Nfld. & Labrador

N.L. cabinet minister apologizes after describing Innu as playing 'race card' in leaked voicemail recording

A Newfoundland and Labrador cabinet minister apologized Thursday evening after accidentally leaving comments on a voicemail, which the Innu Nation staffer who received them called "very racist." 

Perry Trimper says he made a mistake, but won't say whether he will resign

Perry Trimper is the MHA for Lake Melville. He says remarks he left in a voicemail with Innu Nation are not those of 'the Perry Trimper I work hard at.' (CBC)

A Newfoundland and Labrador cabinet minister apologized Thursday evening after accidentally leaving comments on a voicemail, which the Innu Nation staffer who received them called "very racist." 

The call was placed on Wednesday evening to Dominic Rich, executive assistant to the Indigenous organization, in relation to questions surrounding a translator for motor vehicle registration.

After Trimper left his message, the call did not hang up.

An unidentified woman is heard saying: "Well, you know, you can't have it all in every language." 

Trimper responds: "There's got to be an easier way to provide … it's not their God-given right to provide service."

Trimper adds even if the motor vehicle registration material is translated from English, "they won't read it."

The woman says "they have a feeling of entitlement," to which Trimper adds, "the race card comes up all the time."

"Man, don't play that on me. I've been 32 years working with you guys, don't play that on me," he says. 

The woman then tells Trimper to "wait for the Innu inquiry."

It was not immediately clear whether they were referring to the Innu, or the Innu Nation organization. 

The conversation was recorded, and posted online by the Innu Nation. 

What did Perry Trimper and a colleague say? Hear the recording: 

Lake Melville MHA Perry Trimper accidentally left a voicemail on a member of the Innu Nation's voicemail. 5:01

"The first thing I'd like to do is apologize," Trimper told CBC's Anthony Germain during a live interview on Here & Now

"I'd like to apologize to Mr. Rich, the Innu of Labrador and the people of Lake Melville. It's not the Perry Trimper I work hard at." 

"Regardless if it was recorded or not, I shouldn't have said it."

Trimper said he has worked closely with the Innu for 32 years, and this specific call was about frustration with fiscal challenges and financial pressure and the need for services.

Asked if he is going to resign, Trimper said he was focusing on making things right. 

"I think the most important thing, first of all, Anthony, is to apologize. I've made a mistake and I have drifted away from who I value in myself. The best thing to do is to come clean."

Asked if he can rebuild trust, Trimper replied, "I will work on it."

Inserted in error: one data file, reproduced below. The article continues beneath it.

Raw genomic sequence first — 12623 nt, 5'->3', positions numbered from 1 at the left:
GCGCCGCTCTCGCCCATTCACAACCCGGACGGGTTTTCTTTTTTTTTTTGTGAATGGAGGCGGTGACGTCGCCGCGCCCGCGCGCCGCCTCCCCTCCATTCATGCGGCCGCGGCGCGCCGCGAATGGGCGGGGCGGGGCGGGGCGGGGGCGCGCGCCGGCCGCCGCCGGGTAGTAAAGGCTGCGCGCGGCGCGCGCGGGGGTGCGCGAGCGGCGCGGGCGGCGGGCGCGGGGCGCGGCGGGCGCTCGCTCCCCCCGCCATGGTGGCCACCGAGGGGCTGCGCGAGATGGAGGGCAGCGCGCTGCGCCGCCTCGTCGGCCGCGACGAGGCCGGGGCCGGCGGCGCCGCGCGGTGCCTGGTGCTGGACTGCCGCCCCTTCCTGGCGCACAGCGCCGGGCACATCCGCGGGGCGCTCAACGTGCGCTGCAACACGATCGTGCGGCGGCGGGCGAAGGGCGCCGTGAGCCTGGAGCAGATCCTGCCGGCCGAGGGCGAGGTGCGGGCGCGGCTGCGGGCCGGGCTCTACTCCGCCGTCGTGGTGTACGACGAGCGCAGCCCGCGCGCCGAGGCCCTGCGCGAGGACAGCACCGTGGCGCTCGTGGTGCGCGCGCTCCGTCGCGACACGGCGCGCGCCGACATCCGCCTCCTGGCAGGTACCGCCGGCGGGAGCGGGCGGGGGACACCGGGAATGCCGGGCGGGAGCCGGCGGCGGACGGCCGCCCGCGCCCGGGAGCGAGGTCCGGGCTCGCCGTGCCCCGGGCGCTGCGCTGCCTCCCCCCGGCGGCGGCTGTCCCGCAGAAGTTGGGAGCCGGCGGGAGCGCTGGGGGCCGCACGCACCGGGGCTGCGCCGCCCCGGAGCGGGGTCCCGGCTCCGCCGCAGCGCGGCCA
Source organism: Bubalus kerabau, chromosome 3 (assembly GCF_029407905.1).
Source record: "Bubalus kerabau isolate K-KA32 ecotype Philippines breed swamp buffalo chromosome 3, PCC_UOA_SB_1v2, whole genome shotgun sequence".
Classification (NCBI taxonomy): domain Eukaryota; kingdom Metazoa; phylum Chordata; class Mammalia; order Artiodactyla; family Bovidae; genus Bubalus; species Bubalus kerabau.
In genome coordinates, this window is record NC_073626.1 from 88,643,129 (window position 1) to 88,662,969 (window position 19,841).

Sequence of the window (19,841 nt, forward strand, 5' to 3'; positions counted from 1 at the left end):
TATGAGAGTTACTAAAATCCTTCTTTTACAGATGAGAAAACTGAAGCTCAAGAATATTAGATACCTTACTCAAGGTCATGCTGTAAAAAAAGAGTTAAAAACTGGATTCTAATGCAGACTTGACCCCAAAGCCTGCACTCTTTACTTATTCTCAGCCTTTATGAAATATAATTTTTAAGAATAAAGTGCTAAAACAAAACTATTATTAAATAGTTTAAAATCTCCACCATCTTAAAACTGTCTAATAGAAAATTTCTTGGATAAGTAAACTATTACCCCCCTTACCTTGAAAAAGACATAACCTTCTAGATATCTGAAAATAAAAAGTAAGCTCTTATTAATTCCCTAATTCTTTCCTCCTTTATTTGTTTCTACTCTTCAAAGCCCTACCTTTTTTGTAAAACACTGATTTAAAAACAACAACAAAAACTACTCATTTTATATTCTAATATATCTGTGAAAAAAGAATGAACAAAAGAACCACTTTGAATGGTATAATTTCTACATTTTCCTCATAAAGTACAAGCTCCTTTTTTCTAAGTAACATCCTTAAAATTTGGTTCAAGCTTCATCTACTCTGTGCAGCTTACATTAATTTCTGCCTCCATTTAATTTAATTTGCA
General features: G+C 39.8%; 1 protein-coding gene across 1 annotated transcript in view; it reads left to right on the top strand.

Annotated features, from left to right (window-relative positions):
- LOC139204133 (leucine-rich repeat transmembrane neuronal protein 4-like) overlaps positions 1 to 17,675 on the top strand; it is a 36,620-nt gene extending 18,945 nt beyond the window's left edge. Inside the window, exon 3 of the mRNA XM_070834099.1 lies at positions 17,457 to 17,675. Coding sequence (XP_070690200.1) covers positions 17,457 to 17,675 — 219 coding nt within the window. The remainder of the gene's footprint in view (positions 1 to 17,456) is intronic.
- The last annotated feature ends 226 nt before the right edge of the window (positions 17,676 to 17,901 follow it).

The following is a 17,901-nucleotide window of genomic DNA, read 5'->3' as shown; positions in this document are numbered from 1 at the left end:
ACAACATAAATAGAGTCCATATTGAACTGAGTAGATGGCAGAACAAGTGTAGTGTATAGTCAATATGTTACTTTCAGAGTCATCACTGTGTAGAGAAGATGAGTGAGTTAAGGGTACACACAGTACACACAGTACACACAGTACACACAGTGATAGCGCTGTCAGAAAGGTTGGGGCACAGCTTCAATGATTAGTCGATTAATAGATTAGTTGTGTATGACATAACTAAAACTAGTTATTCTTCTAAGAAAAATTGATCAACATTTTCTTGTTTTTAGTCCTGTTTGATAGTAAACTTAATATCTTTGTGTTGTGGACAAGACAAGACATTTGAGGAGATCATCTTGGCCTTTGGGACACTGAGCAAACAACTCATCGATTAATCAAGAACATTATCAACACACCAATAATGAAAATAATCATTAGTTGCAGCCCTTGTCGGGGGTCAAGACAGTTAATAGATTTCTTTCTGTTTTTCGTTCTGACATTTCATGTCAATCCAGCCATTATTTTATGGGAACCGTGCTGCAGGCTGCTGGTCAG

The voicemail emerged less than a week after he was appointed to cabinet. He had previously been the Speaker in the House of Assembly.

In a statement, Premier Dwight Ball said he spoke to Grand Chief Gregory Rich "and apologized for what happened."

"In no way does Minister Trimper's comments reflect the views of Premier Ball, or that of the Government of Newfoundland and Labrador. Government values the relationship with the Innu Nation and holds the Innu Nation in the highest respect," the premier said in a statement. 

Ball has offered to meet with Rich as soon as possible.

'Shock and sadness'

Dominic Rich said when he first heard the recording he was "full of shock and sadness."

But the greatest emotion he felt was betrayal, he added.

"The very core and the very fabric and the very thread of me being Innu just shook when I heard those words," Rich told CBC News late Thursday afternoon. 

Rich said he believes the comments left on the voicemail were "very racist" and he hopes the government takes the comments seriously. 

"The racism has to stop somewhere. It has to stop, it has to be discussed. If not, racism will continue on."

'Extensive and extremely expensive'

For the past 20 years, Rich has been translating provincial drivers' tests for residents who do not speak English. But the work has gotten busier and he isn't able to provide translation as frequently.

However, he is one of only two people allowed to provide the service. 

He emailed Trimper to see if more translators could be approved. The voicemail he received Wednesday was in response.

In the voicemail, Trimper said, "it's like the ferries. It'd be better to have a helicopter on standby for people in the communities than to operate some of this stuff."

Trimper told CBC News that remark referred to "the financial challenges in the province and the need for services."

"The point that I was making is the services that we provide in this province are extensive and extremely expensive and in my demonstration for the need to provide translation services … again is a huge additional cost to do it."

"It's the challenge of trying to meet people's expectations," he said. 

Read more from CBC Newfoundland and Labrador 

With files from Chris O'Neill-Yates and Anthony Germain